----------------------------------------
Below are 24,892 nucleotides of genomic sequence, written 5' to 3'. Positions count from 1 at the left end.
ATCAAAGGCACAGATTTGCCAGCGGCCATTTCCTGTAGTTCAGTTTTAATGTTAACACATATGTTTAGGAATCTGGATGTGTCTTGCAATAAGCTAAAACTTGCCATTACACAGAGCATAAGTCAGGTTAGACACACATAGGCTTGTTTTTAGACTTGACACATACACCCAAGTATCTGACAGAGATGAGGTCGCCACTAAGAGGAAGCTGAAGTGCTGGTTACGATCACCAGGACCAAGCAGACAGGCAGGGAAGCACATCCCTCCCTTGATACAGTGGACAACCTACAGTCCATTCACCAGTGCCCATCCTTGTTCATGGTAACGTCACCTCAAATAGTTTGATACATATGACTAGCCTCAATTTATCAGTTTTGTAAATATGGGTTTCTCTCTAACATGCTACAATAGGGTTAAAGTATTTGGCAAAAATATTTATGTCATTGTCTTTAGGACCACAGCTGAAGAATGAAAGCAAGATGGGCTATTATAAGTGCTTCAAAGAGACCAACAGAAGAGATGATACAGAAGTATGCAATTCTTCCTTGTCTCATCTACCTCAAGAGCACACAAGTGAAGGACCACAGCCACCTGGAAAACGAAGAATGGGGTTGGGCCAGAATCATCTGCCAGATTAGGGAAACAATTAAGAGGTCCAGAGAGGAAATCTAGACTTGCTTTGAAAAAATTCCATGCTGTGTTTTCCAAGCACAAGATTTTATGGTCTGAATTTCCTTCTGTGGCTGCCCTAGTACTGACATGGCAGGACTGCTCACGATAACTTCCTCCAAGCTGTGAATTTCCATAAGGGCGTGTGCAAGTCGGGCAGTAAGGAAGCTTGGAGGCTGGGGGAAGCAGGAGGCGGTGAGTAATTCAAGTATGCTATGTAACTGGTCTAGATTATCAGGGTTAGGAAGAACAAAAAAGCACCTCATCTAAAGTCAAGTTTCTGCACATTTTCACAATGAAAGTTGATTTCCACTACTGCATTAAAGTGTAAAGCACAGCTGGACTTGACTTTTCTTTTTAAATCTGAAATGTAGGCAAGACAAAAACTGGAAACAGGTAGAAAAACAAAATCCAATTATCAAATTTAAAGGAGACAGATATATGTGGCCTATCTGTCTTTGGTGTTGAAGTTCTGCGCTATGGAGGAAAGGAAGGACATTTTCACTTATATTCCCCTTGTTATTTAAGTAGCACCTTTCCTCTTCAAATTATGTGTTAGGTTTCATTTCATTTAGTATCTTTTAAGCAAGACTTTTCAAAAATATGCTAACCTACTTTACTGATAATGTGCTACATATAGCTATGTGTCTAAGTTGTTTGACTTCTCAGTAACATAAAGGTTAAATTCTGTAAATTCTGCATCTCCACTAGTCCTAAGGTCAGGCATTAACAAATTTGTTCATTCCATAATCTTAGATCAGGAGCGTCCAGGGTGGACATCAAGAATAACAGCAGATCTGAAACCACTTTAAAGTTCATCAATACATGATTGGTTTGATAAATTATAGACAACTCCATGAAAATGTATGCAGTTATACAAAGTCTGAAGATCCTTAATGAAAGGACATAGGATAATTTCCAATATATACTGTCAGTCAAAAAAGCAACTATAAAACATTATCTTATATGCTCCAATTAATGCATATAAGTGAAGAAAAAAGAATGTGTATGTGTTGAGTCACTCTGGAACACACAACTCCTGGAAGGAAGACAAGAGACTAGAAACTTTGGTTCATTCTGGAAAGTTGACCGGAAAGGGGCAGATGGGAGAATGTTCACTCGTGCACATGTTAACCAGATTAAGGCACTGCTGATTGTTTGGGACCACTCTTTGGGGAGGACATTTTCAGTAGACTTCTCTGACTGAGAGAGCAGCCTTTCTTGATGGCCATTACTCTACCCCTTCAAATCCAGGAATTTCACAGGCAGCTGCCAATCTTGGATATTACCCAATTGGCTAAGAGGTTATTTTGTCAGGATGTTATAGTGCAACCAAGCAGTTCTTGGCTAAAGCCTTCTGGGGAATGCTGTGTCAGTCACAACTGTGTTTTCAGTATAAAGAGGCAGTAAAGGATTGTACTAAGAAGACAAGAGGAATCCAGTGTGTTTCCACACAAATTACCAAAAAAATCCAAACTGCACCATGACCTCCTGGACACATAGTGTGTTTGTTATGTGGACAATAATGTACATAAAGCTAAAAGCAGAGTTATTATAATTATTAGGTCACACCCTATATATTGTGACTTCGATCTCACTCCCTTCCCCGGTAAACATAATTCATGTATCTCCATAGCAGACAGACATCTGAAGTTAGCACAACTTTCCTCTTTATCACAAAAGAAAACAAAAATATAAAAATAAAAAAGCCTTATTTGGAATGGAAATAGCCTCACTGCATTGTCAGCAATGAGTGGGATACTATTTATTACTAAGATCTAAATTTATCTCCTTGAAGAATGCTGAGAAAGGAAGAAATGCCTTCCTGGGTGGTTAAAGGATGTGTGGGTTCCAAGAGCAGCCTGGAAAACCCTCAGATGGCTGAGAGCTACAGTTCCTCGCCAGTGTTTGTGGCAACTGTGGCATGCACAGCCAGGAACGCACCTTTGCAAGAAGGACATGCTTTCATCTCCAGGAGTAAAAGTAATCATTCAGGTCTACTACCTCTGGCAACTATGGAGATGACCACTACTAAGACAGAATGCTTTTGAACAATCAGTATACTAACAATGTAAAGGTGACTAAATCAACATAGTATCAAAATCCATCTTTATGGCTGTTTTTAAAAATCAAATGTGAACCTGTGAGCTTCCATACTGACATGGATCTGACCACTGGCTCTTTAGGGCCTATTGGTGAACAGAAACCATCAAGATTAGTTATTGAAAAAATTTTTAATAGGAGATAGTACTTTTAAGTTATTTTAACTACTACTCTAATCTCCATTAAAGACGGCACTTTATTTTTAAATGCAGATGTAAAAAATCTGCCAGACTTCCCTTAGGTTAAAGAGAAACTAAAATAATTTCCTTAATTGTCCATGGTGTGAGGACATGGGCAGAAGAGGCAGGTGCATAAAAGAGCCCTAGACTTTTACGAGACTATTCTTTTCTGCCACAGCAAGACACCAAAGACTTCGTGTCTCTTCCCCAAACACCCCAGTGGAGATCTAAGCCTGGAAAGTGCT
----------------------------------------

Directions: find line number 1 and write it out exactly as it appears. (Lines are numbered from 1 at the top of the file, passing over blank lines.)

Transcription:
Below are 24,892 nucleotides of genomic sequence, written 5' to 3'. Positions count from 1 at the left end.